Three days left until my team hosts our first tournament, the Beachside Brawl.
We have gone from a small group being helped at our first practice by UCLA players, to dominating our first tournament thanks almost entirely to athletic ability, to surviving a 16 hour car trip to play in below-zero temperatures, to playing together better than I ever could have imagined at Western Cup, and eventually qualifying for the World Cup. This tournament is a direct result of all of the work we’ve put in all year. If we hadn’t qualified, this tournament wouldn’t be happening, because it’s what we did as an alternative to World Cup.
I am immensely proud of my team for stepping up. Evan always said “You guys have NO idea how much work it is to run a tournament.” To some extent we still don’t, because he took on so much of the work himself. Thanks Evan! Our other teammates have been working to help, too. Even teammates we’ve gained as recently as last week are helping by hosting, organizing, and volunteering.
I am so excited to see every one of the teams that is coming to Beachside. I am excited to show them how damn beautiful Santa Barbara is. I’m excited to give them a fun and fantastic tournament. I’m excited to beat them at quidditch ;)
Our team is not even a year old. Just imagine what we can do in the next year.
Go Blacktips! It’s always Shark Week!
I think the introduction would cause a lot of HOOPla.
This term was actually used by WCOT Gameplay at World Cup when we were trying to make sure all pitches had snitches before the start time of their next games. So yes, it’s a term.
I’m super happy to hear this!
Henry Raschke, Santa Barbara Blacktips (Chaser/ Seeker)
The Blacktips took the Western Region by storm this year, going from a team formed in the fall to a team that placed seventh at Regionals. Despite their relative inexperience (with the exception of team founder and captain Evan Bell), the Blacktips are able to hang with all but the elite teams in the region thanks mainly to a ton of athleticism on the roster. One of those athletic players who has helped the Blacktips to get off to such a quick start is Henry Raschke.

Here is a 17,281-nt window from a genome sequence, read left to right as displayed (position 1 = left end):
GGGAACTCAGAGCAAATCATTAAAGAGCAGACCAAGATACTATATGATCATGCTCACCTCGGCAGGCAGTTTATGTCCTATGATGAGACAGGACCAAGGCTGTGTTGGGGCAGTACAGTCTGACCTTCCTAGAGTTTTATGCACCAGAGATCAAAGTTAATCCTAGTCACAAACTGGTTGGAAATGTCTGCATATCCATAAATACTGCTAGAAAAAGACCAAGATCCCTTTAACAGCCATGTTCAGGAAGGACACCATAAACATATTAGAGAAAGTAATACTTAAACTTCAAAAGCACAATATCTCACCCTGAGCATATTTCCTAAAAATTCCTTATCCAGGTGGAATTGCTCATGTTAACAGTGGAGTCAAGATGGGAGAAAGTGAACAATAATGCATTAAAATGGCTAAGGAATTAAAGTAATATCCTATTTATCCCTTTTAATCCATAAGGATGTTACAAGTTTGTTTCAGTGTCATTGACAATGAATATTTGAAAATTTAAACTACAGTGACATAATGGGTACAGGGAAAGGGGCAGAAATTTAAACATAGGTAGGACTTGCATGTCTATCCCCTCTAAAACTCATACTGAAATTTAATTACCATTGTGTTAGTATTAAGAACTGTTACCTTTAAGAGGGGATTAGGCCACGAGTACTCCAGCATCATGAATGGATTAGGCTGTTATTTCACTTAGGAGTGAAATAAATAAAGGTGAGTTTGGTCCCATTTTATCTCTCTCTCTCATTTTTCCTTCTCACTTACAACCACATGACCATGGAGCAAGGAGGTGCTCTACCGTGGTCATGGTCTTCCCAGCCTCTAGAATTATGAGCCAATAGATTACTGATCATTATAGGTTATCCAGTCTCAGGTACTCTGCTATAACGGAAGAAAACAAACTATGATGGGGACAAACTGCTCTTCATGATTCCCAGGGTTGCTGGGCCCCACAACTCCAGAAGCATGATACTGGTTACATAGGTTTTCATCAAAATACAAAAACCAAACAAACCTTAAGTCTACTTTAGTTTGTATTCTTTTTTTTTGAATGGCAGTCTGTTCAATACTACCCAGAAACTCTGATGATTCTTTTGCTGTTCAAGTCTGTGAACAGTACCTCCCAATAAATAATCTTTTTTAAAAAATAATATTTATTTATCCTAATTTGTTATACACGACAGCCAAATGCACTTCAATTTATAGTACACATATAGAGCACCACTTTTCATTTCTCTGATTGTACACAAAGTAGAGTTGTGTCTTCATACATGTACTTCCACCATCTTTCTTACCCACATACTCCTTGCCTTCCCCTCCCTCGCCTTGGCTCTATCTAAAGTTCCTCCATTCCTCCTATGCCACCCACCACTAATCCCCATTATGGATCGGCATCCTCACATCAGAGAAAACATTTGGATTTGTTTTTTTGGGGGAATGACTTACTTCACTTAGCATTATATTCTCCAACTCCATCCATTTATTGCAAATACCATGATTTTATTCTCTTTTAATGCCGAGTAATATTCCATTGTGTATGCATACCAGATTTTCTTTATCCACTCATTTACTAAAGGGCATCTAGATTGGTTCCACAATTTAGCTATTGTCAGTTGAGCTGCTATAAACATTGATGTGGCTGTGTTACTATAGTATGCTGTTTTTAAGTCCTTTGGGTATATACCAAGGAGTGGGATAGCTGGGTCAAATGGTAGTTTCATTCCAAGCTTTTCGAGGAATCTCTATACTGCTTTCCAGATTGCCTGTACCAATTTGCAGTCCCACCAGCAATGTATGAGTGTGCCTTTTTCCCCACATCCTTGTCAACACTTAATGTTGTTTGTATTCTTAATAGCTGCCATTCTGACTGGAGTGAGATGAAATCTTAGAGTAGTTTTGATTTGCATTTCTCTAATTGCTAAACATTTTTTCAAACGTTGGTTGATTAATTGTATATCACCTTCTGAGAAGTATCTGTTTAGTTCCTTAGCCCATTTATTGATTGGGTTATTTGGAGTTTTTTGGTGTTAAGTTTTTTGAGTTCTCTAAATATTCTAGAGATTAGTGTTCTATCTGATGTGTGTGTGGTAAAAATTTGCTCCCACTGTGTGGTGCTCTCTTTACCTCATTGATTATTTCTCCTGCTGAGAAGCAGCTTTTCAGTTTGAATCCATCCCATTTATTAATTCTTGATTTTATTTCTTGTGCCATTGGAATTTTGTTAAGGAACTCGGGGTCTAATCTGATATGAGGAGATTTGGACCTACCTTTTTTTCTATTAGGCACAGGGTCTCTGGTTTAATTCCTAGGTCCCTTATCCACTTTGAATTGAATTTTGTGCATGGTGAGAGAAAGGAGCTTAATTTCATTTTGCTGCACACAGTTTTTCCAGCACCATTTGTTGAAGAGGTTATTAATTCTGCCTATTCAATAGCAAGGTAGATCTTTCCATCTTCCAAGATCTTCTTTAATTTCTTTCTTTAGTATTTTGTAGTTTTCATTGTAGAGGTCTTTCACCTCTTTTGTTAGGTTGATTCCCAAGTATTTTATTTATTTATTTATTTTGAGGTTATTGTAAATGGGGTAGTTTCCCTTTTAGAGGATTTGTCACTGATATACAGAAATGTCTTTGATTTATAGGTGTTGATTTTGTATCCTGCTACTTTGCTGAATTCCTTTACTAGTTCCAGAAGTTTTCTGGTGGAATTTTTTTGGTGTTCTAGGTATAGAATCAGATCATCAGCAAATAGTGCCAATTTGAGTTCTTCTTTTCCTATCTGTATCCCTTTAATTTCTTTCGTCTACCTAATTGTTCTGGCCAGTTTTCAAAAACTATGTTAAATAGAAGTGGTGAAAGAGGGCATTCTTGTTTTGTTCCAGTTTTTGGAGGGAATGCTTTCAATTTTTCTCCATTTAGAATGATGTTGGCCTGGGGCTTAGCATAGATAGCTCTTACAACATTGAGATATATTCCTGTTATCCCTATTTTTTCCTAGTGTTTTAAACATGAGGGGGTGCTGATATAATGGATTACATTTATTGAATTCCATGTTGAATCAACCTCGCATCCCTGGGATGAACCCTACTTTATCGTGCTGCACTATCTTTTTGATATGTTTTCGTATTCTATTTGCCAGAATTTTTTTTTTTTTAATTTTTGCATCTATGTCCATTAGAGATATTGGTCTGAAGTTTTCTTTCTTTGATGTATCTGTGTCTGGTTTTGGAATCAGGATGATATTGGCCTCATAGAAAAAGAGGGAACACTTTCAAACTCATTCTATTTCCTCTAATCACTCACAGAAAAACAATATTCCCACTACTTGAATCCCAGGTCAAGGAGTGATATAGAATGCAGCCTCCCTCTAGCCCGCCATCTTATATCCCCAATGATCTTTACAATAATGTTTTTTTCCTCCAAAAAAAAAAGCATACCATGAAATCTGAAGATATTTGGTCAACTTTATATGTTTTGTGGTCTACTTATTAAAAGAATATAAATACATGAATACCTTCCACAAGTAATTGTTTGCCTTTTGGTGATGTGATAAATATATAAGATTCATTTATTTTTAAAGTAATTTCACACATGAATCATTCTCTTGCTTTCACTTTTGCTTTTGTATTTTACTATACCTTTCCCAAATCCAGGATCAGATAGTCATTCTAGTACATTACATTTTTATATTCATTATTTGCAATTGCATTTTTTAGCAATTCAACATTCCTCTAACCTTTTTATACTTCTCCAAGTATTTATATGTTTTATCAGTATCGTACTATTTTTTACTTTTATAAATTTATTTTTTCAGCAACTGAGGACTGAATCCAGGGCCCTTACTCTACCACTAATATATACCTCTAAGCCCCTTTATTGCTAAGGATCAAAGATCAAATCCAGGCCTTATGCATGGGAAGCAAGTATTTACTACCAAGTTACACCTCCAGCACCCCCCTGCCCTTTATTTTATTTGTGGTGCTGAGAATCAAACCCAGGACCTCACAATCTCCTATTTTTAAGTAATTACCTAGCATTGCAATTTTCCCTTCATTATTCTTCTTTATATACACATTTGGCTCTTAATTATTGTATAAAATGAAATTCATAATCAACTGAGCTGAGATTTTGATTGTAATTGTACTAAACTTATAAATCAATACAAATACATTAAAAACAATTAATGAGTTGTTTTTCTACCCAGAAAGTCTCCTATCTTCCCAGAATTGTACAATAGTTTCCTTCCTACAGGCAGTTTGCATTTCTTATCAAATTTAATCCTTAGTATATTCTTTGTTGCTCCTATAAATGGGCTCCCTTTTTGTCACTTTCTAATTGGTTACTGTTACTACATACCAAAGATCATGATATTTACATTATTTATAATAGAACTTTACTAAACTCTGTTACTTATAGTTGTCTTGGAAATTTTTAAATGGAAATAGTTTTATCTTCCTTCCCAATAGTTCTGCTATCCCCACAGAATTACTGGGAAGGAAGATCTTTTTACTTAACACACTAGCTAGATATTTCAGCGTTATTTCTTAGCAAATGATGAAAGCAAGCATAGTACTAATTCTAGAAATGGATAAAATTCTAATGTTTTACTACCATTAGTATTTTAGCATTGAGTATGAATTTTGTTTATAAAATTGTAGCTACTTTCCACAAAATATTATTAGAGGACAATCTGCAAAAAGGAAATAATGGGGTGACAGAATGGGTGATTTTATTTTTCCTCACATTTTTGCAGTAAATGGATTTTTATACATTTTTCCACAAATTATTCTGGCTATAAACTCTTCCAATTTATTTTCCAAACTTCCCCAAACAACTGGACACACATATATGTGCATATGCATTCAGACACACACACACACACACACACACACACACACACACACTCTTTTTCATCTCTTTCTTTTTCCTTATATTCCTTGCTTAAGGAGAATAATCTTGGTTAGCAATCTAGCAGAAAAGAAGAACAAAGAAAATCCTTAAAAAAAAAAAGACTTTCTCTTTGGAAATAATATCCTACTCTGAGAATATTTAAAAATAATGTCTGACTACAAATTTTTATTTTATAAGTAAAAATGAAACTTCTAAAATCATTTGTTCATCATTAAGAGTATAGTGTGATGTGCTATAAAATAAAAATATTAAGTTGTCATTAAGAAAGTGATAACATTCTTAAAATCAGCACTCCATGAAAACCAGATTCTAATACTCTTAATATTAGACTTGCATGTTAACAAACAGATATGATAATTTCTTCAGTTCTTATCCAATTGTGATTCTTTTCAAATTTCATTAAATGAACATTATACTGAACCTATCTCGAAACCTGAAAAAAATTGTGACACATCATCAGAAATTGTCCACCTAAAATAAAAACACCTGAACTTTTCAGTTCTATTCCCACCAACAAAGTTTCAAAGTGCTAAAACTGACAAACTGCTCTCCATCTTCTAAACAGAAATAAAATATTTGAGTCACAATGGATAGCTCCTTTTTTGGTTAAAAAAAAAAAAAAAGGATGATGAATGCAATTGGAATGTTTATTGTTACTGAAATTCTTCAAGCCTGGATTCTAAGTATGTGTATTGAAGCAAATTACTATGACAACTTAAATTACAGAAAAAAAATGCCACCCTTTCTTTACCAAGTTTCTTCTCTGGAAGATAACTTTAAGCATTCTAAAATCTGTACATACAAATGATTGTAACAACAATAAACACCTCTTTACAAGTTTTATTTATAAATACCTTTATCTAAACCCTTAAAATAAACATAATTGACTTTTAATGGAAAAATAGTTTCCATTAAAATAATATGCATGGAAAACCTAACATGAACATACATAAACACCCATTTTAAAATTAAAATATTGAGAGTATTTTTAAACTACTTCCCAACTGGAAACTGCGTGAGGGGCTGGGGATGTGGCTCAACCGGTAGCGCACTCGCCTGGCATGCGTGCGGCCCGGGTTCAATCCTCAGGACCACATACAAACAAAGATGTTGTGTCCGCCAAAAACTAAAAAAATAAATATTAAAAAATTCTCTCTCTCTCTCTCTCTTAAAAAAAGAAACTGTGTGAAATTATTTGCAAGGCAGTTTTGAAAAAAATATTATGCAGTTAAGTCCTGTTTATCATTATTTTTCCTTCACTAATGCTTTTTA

While there are stronger players and faster players on his own team, Henry possesses a good combination of the two. He is faster than he is strong, but his strength is nothing to sneer at. He excels on breakaways, where that combination of good speed and strength allows him to convert a large majority of his attempts into scores. While larger, more physical players can take him down, he is fast enough that it is usually difficult for them to get a good enough hold on him to do so. On defense, while he won’t take too many people to the ground, he usually meets them pretty early on in their attack and impedes their progress, forcing them to pass early, which usually plays right into the hands of the Blacktips’ beaters. Henry can hold his ground against all but the most physical of opposing chasers and keepers on defense, and his speed makes it difficult to go around him.
Henry’s most outstanding trait, however, is his agility. I have seen few players who have such good body control and can change direction so quickly. At Western Regionals, we played the Blacktips in bracket play, and they had numerous breakaways where I found myself facing a Blacktips chaser barreling down the pitch alone. While I was able to take down his faster and stronger teammates repeatedly, I struggled in stopping Henry, because he would execute a series of rapid cuts and upper body movements that made it very difficult to get a solid hold on him, which allowed him to get close enough to the hoops to unleash his unfailingly accurate close range shot. “Shifty” and “slippery” are two terms that describe Henry almost perfectly on the pitch.
At seeker, Henry’s combination of good speed and strength with incredible agility make him very dangerous. He has a good reach, and as his feet are constantly moving and shifting, many snitches have difficulty fending him off for extended periods of time. While his inexperience does sometimes show at seeker, the Blacktips use him as a situational seeker, which tends to minimize his weaknesses that more experienced snitches would exploit. As he gains experience, those weaknesses will begin to disappear.
The fact that Henry already possesses formidable physical tools makes it scary to think what he could be capable of as he becomes more experienced, and if he were to add some more strength to his repertoire, which I could see happening. This guy has a very bright future ahead of him on the pitch.